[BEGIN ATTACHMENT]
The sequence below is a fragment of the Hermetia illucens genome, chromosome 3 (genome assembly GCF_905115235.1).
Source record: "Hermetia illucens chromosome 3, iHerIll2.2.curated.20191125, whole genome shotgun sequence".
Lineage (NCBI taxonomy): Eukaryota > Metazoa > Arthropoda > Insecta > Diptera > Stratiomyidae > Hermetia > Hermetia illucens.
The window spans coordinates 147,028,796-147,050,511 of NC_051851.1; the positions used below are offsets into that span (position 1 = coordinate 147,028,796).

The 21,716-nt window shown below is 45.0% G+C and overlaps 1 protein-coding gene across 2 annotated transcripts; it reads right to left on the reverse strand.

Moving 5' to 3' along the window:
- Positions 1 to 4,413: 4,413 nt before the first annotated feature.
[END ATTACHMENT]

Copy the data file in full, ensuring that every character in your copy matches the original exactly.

The sequence below is a fragment of the Hermetia illucens genome, chromosome 3 (genome assembly GCF_905115235.1).
Source record: "Hermetia illucens chromosome 3, iHerIll2.2.curated.20191125, whole genome shotgun sequence".
Lineage (NCBI taxonomy): Eukaryota > Metazoa > Arthropoda > Insecta > Diptera > Stratiomyidae > Hermetia > Hermetia illucens.
The window spans coordinates 147,028,796-147,050,511 of NC_051851.1; the positions used below are offsets into that span (position 1 = coordinate 147,028,796).

The 21,716-nt window shown below is 45.0% G+C and overlaps 1 protein-coding gene across 2 annotated transcripts; it reads right to left on the reverse strand.

Moving 5' to 3' along the window:
- Positions 1 to 4,413: 4,413 nt before the first annotated feature.